China economy

Chinese economy gets vote of confidence as IMF forecasts ‘sustainable growth’

But in its annual review, fund says credit growth ‘remains too fast’ and the country should ‘stay on the healthy diet’

PUBLISHED : Wednesday, 30 May, 2018, 8:12pm
UPDATED : Thursday, 31 May, 2018, 11:53am

The International Monetary Fund has given a vote of confidence to China’s economy and efforts at “rebalancing”, forecasting that the country’s growth will stay on track for the foreseeable future.

“We welcome the authorities’ strategy to more decisively shift the policy focus from high-speed to high-quality growth,” the IMF said in a statement released in Beijing on Wednesday, using the language used by China to describe its policy.

“We are confident that China will rebalance to a sustainable growth mode,” it added.

That was the IMF’s main conclusion after a two-week field visit and “highly constructive and candid discussions” with high-ranking financial cadres, including Vice-Premier Liu He and central bank governor Yi Gang, for its annual review of China’s economic health.

The assessment will be welcomed by Beijing at a time when it is facing the threat of a trade war with the United States and as it grapples with a mountain of debt.

Elsewhere in the market, there are fears of a sharp slowdown in the world’s second biggest economy. London-based Capital Economics published a research note this month forecasting China’s growth would slow to 2 per cent by the end of the next decade, from 6.9 per cent last year.

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While the IMF said debt was still a risk, it expected China’s growth to moderate only slightly, to 5.5 per cent by 2023, from an estimated 6.6 per cent in 2018.

The Washington-based fund also highlighted Beijing’s efforts to curb financial risk and make structural adjustments.

“Reforms progressed in several key areas: financial sector de-risking accelerated, with a wide range of decisive measures adopted; credit growth slowed; overcapacity reduction progressed; anti-pollution efforts intensified; and opening up continued,” David Lipton, the IMF’s first deputy managing director, was quoted as saying in the statement.

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But relying too much on debt for growth is a problem, and the IMF said credit growth “remains too fast” and the authorities should slash public investment, tighten borrowing by state firms and put a lid on the rapid growth of household debt.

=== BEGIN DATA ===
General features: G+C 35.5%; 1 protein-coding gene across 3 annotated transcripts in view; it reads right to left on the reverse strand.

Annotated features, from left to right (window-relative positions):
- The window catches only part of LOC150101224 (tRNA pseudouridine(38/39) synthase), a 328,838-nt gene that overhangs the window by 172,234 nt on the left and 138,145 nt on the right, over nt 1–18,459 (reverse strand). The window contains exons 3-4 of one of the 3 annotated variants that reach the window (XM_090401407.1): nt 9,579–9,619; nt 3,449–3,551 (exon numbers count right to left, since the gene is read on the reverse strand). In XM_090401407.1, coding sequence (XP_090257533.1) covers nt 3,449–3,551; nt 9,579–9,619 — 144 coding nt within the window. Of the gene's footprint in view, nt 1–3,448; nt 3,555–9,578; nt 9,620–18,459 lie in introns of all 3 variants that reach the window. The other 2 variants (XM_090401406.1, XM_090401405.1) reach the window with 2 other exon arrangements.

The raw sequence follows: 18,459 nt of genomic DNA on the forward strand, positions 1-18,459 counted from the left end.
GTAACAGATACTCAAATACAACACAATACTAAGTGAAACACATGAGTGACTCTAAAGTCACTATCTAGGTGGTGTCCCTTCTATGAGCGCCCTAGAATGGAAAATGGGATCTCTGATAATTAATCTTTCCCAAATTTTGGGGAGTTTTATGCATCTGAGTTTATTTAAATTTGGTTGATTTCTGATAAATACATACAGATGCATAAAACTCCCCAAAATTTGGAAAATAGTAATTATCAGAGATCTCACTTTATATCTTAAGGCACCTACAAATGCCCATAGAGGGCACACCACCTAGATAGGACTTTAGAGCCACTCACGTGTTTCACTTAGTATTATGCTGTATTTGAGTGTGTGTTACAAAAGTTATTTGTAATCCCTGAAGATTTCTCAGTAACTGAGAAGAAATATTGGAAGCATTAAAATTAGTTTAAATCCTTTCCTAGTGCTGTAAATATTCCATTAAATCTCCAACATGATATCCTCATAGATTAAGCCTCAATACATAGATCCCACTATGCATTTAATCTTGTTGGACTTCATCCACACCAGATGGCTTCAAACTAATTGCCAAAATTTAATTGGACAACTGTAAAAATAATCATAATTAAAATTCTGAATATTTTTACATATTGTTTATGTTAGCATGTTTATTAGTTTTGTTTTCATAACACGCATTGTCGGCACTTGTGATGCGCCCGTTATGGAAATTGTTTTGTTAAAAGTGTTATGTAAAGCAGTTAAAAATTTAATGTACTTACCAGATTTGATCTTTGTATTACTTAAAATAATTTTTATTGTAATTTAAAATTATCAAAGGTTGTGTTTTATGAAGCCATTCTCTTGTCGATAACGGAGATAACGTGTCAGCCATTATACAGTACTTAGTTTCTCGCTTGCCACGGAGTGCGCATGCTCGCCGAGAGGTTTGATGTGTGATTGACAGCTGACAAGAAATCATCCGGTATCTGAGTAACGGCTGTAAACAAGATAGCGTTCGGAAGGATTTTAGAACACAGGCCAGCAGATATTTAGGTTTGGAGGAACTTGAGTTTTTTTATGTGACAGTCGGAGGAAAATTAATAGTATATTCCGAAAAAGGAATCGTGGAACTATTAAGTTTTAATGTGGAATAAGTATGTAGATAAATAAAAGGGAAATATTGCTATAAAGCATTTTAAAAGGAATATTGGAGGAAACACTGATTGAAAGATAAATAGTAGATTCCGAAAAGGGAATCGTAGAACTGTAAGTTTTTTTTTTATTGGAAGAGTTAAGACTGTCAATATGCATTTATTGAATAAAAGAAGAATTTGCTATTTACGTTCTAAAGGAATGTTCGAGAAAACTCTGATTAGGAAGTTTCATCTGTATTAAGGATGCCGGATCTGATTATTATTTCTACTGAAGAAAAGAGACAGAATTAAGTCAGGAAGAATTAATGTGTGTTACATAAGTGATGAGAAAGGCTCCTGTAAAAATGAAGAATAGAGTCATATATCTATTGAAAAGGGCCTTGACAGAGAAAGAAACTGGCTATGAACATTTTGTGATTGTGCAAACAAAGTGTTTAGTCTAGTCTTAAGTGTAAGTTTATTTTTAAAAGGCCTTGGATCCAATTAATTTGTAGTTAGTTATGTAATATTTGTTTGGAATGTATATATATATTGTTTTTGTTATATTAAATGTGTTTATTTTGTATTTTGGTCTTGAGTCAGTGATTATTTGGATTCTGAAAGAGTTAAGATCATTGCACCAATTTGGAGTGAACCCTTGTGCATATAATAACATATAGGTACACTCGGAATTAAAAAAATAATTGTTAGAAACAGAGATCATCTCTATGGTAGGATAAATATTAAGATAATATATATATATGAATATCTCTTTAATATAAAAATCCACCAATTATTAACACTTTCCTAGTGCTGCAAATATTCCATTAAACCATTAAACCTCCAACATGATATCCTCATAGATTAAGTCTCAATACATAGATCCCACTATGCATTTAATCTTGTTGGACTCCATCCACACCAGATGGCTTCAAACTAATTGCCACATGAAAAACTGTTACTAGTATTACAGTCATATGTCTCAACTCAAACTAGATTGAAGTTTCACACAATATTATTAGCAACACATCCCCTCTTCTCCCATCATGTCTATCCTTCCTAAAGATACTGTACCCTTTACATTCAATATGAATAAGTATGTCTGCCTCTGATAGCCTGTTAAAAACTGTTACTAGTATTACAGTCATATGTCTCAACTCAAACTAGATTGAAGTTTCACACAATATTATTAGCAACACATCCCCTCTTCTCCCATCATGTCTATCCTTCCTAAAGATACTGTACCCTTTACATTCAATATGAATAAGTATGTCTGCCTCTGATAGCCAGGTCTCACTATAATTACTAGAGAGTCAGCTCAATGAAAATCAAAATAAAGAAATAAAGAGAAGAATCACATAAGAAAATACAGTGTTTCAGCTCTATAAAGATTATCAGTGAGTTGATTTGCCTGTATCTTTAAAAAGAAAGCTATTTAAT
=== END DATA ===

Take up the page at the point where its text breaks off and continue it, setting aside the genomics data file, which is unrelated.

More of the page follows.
“Continuing with reforms will allow you to grow without being so reliant on credit,” said James Daniel, the IMF’s mission chief for China and assistant director of its Asia and Pacific Department.

“What we’ll say is, continue the process, stay on the healthy diet,” he told reporters in Beijing.

The fund also called on Beijing to reduce the dominance of the public sector in many industries, open up more markets to the private sector and ensure fair competition. “China’s trade and investment regime remains relatively restrictive,” the statement said.

Last month, Beijing announced it would further open up its previously tightly controlled financial industry to foreign investors, allowing them to take a controlling stake in financial joint ventures.

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Daniel said the reform and opening-up was “clearly a win-win” and it was in China’s own interests to keep going with it.

“I’ve been discussing [this] with the government over the last couple of weeks – it’s clear that it’s their intention to continue,” he said.

Alfred Schipke, the IMF’s senior resident representative in China, said the fund supported opening up, but it should be done in a gradual way.

“Financial opening-up and liberalisation should go hand in hand with accompanied reforms. The financial sector needs further strengthening … and it’s also important for the exchange rate to become more flexible,” he said.